New Evidence of an Asteroid Encountering a Pulsar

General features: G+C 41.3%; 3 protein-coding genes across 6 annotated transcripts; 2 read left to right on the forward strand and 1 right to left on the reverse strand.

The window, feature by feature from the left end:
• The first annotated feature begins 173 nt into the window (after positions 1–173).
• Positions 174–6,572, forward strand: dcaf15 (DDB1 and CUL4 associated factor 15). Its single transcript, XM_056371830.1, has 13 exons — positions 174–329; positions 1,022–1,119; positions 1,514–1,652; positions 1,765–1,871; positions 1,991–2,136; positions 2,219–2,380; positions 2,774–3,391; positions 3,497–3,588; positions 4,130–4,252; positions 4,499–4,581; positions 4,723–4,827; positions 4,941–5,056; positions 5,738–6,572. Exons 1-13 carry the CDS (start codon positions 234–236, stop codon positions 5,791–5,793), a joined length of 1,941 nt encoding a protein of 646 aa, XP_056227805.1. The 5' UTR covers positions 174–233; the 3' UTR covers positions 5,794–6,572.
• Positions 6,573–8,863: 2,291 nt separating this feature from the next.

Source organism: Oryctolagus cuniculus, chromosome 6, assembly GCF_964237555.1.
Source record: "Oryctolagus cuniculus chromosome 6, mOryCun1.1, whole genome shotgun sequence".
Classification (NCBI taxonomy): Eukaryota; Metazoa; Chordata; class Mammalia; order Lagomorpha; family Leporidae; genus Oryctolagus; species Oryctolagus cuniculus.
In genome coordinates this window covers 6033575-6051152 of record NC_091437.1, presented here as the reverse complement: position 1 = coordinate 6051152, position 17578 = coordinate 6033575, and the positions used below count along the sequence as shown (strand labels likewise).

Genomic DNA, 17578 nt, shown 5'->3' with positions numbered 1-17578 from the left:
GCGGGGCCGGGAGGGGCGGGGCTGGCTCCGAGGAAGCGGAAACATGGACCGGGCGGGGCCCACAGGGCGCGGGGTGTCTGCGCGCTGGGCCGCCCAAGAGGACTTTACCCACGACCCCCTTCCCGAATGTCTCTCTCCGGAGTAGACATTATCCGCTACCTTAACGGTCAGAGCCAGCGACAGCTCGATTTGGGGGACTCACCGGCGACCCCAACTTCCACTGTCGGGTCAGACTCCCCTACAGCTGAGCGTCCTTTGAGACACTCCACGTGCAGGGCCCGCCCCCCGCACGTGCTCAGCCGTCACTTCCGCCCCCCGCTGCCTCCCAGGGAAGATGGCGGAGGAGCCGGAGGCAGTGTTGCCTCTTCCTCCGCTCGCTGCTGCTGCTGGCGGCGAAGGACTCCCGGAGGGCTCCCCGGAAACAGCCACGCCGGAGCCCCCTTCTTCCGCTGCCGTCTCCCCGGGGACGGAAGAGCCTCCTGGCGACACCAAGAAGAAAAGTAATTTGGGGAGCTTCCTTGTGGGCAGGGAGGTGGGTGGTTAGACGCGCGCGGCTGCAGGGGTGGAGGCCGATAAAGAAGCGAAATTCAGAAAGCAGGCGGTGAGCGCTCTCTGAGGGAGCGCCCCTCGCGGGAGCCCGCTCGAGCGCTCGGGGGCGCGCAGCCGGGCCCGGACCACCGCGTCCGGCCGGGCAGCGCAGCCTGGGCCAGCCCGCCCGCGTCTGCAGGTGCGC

Title: Evidence of an Asteroid Encountering a Pulsar Authors: P. R. Brook, A. Karastergiou, S. Buchner, S. J. Roberts, M. J. Keith, S. Johnson, R. M. Shannon First Author’s Institution:  University of Oxford Pulsars- neutron stars formed during supernovae explosions- are often considered the “precision clocks” of radio astronomy. This is because of two fundamental properties observed from their radio pulses: the average emitted radio beam- known as the pulse profile– remains very stable over decades, and the pulsar has extreme rotational stability thanks to its fast rotation. All pulsars have a rotational frequency, ν, which is gradually decreasing due to a loss of energy, and its change with time, the spin-down rate, tells radio astronomers about the stability of the pulsar. Hundreds of pulsars have been observed to have glitches where the pulsar’s rotational frequency is seen to increase rapidly, and there have even been anti-glitch observations where the pulsar abruptly slowed down, which are thought to be caused by the magnetic fields of the pulsar.But the interesting thing about astronomy is even in a field where things are as precise as pulsars, surprises will still crop up. And this is what happened during a 24-year observing campaign of PSR J0738-4042, when in September 2005 the spin-down rate abruptly changed and a new radio component was observed. In fact, no previously understood mechanism can explain these changes, and the observations led the paper’s authors to propose they witnessed an asteroid encountering the pulsar.The observations were relatively straightforward: PSR J0738-4042 is a bright radio pulsar and was the target of a monitoring campaign by the Hartebeesthoek Radio Astronomy Observatory (HartRAO) in South...